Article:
India and Japan signed a peace treaty and established diplomatic relations on April 28, 1952. Ever since, the two countries have enjoyed cordial relations. In the post World War II period, India’s iron ore helped Japan in its recovery from devastation and since 1986 while Japan continues to be India’s largest aid donor.

Prime Minister Singh’s visit also assumed significance as it took place in the backdrop of the recent Chinese incursions across the Line of Control in Ladakh as also Beijing’s aggressive postures vis-a-vis the Senkaku/Diaoyu islands in East China sea currently under Japanese control, besides its obstinacy in South China sea.

In the political and security fields, the two Prime Ministers decided to further improve joint maritime exercises between the Japan Maritime Self-Defence Force and the Indian Navy as well as to establish a Joint Working Group on the US-2 amphibian aircraft, while on civil nuclear cooperation, the two leaders confirmed that their countries would accelerate negotiations for the early conclusion of a bilateral agreement on cooperation in the peaceful uses of nuclear energy.

Apart from Japan deciding to provide 17.7 billion yen for the Campus Development Project to Institute of Technology, Hyderabad (Phase 2), the two countries agreed to cooperate in the areas of large-scale infrastructure and energy projects including the Delhi-Mumbai Industrial Corridor and high speed railway system in India.

The Chinese nervousness over these developments was apparent from a recent article in the state-run Global Times, which said strategic cooperation with Japan “can only bring trouble to India”. It also expressed apprehension that there may be some tacit understanding in strategic cooperation between India and Japan, “given the long-lasting islands’ dispute and China-India border confrontation”.

Notwithstanding China’s reservations, both Japan and India share a symbiotic relationship. It is not just India that needs Japan; it’s a two-way street. In its assessment of Mr Singh’s visit, the Japanese Ministry of Foreign Affairs stated in unambiguous terms that, “India is strategically an important country for Japan, sharing such basic values as freedom, democracy, fundamental human rights and the rule of law, and positioned on sea lanes between the Middle East and East Asia.”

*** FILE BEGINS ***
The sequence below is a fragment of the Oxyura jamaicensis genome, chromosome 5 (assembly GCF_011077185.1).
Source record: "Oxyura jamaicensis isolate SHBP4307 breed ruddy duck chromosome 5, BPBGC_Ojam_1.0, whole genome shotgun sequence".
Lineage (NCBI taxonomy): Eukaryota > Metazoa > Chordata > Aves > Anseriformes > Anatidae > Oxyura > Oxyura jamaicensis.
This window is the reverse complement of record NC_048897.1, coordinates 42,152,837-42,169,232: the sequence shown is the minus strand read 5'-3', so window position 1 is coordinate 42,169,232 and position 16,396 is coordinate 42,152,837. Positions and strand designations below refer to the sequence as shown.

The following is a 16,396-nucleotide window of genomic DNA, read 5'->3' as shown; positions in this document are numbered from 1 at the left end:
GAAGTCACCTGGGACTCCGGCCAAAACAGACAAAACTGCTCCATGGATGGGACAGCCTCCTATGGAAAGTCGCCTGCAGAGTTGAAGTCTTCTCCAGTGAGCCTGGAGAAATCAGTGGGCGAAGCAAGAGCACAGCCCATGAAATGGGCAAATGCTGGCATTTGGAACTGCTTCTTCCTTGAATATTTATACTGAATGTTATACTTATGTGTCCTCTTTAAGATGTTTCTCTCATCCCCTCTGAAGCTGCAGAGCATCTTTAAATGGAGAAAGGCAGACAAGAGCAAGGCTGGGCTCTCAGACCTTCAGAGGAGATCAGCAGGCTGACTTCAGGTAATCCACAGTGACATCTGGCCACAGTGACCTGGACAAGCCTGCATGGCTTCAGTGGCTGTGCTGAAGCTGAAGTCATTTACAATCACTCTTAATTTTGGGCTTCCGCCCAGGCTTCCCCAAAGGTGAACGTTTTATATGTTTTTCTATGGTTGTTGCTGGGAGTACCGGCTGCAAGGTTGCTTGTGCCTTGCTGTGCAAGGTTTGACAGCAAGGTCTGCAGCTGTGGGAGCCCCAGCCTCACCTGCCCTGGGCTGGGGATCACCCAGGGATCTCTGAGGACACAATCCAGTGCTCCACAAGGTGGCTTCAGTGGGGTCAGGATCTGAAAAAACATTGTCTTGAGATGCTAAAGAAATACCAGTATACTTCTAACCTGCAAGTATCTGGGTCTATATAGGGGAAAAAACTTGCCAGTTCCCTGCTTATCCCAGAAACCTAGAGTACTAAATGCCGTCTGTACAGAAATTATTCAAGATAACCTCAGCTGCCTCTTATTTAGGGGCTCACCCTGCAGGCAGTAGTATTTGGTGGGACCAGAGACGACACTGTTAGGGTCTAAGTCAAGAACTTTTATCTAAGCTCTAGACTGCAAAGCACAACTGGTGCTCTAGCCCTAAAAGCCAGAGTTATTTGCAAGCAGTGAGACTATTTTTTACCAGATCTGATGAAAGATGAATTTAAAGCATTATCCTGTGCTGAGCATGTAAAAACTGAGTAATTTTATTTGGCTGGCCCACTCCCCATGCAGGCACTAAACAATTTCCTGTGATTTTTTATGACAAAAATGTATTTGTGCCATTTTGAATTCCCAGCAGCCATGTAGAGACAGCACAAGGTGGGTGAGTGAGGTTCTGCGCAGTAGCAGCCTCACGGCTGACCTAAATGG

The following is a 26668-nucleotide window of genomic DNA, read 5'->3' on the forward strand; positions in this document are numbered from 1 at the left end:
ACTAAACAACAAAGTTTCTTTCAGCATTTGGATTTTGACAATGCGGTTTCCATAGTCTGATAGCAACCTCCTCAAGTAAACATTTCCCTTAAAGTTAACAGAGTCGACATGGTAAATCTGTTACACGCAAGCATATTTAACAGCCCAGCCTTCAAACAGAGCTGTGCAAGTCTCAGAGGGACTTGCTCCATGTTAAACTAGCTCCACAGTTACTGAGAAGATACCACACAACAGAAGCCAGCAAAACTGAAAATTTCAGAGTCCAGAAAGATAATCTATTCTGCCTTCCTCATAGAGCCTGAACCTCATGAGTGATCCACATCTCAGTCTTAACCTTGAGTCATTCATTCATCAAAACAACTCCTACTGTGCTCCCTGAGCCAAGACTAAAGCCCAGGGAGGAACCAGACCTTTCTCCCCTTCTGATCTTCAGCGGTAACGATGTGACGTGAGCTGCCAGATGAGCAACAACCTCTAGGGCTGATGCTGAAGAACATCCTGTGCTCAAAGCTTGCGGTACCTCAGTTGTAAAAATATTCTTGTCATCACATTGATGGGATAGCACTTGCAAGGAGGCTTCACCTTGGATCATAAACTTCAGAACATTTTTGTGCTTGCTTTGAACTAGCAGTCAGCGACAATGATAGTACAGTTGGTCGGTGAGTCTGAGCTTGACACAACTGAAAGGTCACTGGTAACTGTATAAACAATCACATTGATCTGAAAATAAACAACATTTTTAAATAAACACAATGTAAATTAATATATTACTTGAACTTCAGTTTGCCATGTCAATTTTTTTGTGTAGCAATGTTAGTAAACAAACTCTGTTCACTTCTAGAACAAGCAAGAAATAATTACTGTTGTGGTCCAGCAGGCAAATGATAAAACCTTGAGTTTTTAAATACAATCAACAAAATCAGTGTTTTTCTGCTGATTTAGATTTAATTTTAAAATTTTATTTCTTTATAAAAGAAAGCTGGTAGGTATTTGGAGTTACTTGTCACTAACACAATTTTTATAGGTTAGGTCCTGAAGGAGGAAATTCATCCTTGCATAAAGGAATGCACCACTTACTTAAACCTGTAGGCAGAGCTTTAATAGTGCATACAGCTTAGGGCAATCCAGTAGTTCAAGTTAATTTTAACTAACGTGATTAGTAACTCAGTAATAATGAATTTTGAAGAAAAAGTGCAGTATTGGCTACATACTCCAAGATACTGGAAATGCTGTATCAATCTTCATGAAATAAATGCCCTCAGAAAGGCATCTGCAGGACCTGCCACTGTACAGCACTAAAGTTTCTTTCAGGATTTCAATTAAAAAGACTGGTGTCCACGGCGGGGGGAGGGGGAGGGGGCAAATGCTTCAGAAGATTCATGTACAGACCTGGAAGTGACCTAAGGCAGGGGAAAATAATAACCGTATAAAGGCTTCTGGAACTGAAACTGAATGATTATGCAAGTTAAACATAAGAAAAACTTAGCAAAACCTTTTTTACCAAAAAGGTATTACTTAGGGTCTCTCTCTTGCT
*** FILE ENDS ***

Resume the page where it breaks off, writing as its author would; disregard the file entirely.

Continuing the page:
Three techniques of Naxal supporters

By Ravi Shanker Kapoor 
June 8, 2013

http://southasianidea.com/internal-security/three-techniques-of-naxal-supporters/

A few years ago, prominent journalist Arun Shourie wrote a book whose theme was evident in its title—Will the Iron Fence Save a Tree Hollowed by Termites? This comes to the mind while viewing the May 25 massacre by Naxalites in Chhatisgarh: termites are wrecking our fight against what Prime Minister Manmohan Singh called the single biggest threat to national security.

We have a professional army, an air force with latest equipment, and paramilitary forces capable of combating any threat. India is a country aspiring to become a global power, so how come that it is not able to suppress the ragtag gangs of amateurs? The real threat emanating from the killings fields of Bastar can be comprehended fully and more easily if we look at a completely unrelated event—the collapse of France in six weeks during the Second World War.

It is a well-known fact that France was a great imperial power at that time. Its quick and unexpected fall in 1940 was mainly because of pacifism and “moral disarmament” that prevailed in the country particular and in Europe in general. Prominent intellectuals, including French writer Romain Rolland and British authors H.G. Wells and Bertrand Russell, signed a famous petition in 1926 which called for “some definite step toward complete disarmament and the demilitarizing of the mind of civilized nations.” Weapon manufacturers were demonized as “merchants of death”; Rolland termed them as “profiteers of massacre.”

It was just idealistic writers who were pacifists. Even Aristide Briand, France’s foreign minister and a Nobel Peace Prize winner, said, “Away with rifles, machine guns, and cannon.” This at a time when Hitler was gaining influence in Germany.

American scholar Thomas Sowell wrote in Intellectuals and Society, “A key role in the spread of pacifism in France was played by the schools—more specifically, by the French teachers’ unions, which began campaigns in the 1920s, objecting to postwar textbooks favorably depicting French soldiers who had defended their country against German invaders in the First World War. Such textbooks were called ‘bellicose’.” In fact, history was rewritten to instill the virtues of “moral disarmament” in the minds of children.